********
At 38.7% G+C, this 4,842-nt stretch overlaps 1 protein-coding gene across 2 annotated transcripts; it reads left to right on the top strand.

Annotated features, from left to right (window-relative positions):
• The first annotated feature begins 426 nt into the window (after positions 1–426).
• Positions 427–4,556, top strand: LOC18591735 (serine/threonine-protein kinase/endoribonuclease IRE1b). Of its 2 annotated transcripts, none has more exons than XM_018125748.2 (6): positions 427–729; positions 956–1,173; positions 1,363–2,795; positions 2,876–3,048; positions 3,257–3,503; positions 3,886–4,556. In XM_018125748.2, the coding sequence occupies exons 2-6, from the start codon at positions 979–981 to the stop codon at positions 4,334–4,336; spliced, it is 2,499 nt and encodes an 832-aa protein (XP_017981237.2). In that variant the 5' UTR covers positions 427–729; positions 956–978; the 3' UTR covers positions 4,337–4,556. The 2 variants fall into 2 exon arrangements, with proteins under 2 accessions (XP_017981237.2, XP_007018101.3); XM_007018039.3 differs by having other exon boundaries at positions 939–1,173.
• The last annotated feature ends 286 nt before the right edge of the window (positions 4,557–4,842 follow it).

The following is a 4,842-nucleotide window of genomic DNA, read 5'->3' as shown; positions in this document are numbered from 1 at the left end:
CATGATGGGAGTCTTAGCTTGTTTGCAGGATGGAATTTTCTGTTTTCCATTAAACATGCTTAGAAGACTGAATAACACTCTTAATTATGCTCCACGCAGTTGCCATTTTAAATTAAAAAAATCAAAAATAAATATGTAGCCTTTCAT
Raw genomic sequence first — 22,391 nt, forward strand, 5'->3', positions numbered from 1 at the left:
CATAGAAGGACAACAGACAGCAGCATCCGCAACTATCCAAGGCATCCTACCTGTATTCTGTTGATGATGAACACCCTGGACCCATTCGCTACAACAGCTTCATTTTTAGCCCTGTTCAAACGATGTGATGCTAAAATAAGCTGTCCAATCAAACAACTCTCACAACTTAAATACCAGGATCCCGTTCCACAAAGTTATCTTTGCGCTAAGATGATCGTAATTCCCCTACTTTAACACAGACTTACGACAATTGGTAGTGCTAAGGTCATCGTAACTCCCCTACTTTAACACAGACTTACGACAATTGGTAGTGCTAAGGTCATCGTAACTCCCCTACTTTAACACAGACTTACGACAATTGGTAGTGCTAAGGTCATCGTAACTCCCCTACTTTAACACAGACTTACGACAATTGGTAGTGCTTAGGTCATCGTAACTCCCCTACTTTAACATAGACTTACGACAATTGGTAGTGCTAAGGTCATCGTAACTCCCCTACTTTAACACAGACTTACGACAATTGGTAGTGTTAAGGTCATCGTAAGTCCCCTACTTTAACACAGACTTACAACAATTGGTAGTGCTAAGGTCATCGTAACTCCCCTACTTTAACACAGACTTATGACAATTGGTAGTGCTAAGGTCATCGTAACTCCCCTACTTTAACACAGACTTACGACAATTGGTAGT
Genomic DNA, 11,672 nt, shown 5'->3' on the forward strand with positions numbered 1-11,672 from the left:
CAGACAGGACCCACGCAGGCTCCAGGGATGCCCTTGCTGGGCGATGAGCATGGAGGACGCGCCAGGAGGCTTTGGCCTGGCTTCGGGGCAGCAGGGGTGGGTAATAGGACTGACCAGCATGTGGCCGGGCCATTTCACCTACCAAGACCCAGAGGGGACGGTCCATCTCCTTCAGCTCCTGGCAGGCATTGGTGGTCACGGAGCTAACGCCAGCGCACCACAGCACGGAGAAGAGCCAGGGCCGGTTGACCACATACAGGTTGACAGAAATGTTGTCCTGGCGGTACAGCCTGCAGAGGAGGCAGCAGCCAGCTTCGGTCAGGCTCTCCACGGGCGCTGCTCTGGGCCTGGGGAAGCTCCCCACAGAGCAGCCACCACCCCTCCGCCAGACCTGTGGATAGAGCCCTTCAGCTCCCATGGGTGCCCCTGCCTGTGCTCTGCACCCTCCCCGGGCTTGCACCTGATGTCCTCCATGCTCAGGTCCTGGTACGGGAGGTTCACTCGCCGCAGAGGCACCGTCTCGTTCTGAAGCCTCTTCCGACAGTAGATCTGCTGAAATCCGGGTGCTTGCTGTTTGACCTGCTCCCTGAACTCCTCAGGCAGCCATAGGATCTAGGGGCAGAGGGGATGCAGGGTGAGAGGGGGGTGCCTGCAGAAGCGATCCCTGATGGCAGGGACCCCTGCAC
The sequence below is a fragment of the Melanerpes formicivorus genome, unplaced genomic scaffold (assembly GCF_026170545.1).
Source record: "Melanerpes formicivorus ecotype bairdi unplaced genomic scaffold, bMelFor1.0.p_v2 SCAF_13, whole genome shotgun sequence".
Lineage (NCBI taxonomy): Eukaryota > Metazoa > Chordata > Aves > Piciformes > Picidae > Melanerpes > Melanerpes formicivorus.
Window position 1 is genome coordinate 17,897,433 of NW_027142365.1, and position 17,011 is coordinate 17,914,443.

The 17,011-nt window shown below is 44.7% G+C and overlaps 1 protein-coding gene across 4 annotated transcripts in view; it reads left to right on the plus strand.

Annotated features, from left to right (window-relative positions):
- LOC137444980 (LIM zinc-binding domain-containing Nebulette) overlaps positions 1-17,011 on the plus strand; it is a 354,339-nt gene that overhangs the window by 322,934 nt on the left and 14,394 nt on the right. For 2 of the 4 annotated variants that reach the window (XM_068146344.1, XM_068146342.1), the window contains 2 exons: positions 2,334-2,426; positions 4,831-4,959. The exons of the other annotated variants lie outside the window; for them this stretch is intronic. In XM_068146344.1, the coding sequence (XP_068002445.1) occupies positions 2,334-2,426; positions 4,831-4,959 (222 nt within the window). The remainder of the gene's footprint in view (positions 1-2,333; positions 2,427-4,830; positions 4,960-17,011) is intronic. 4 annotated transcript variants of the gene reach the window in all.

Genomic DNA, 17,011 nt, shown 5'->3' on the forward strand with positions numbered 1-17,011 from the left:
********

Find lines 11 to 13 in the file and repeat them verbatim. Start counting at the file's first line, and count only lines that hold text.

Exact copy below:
CAGACAGGACCCACGCAGGCTCCAGGGATGCCCTTGCTGGGCGATGAGCATGGAGGACGCGCCAGGAGGCTTTGGCCTGGCTTCGGGGCAGCAGGGGTGGGTAATAGGACTGACCAGCATGTGGCCGGGCCATTTCACCTACCAAGACCCAGAGGGGACGGTCCATCTCCTTCAGCTCCTGGCAGGCATTGGTGGTCACGGAGCTAACGCCAGCGCACCACAGCACGGAGAAGAGCCAGGGCCGGTTGACCACATACAGGTTGACAGAAATGTTGTCCTGGCGGTACAGCCTGCAGAGGAGGCAGCAGCCAGCTTCGGTCAGGCTCTCCACGGGCGCTGCTCTGGGCCTGGGGAAGCTCCCCACAGAGCAGCCACCACCCCTCCGCCAGACCTGTGGATAGAGCCCTTCAGCTCCCATGGGTGCCCCTGCCTGTGCTCTGCACCCTCCCCGGGCTTGCACCTGATGTCCTCCATGCTCAGGTCCTGGTACGGGAGGTTCACTCGCCGCAGAGGCACCGTCTCGTTCTGAAGCCTCTTCCGACAGTAGATCTGCTGAAATCCGGGTGCTTGCTGTTTGACCTGCTCCCTGAACTCCTCAGGCAGCCATAGGATCTAGGGGCAGAGGGGATGCAGGGTGAGAGGGGGGTGCCTGCAGAAGCGATCCCTGATGGCAGGGACCCCTGCAC
The sequence below is a fragment of the Melanerpes formicivorus genome, unplaced genomic scaffold (assembly GCF_026170545.1).
Source record: "Melanerpes formicivorus ecotype bairdi unplaced genomic scaffold, bMelFor1.0.p_v2 SCAF_13, whole genome shotgun sequence".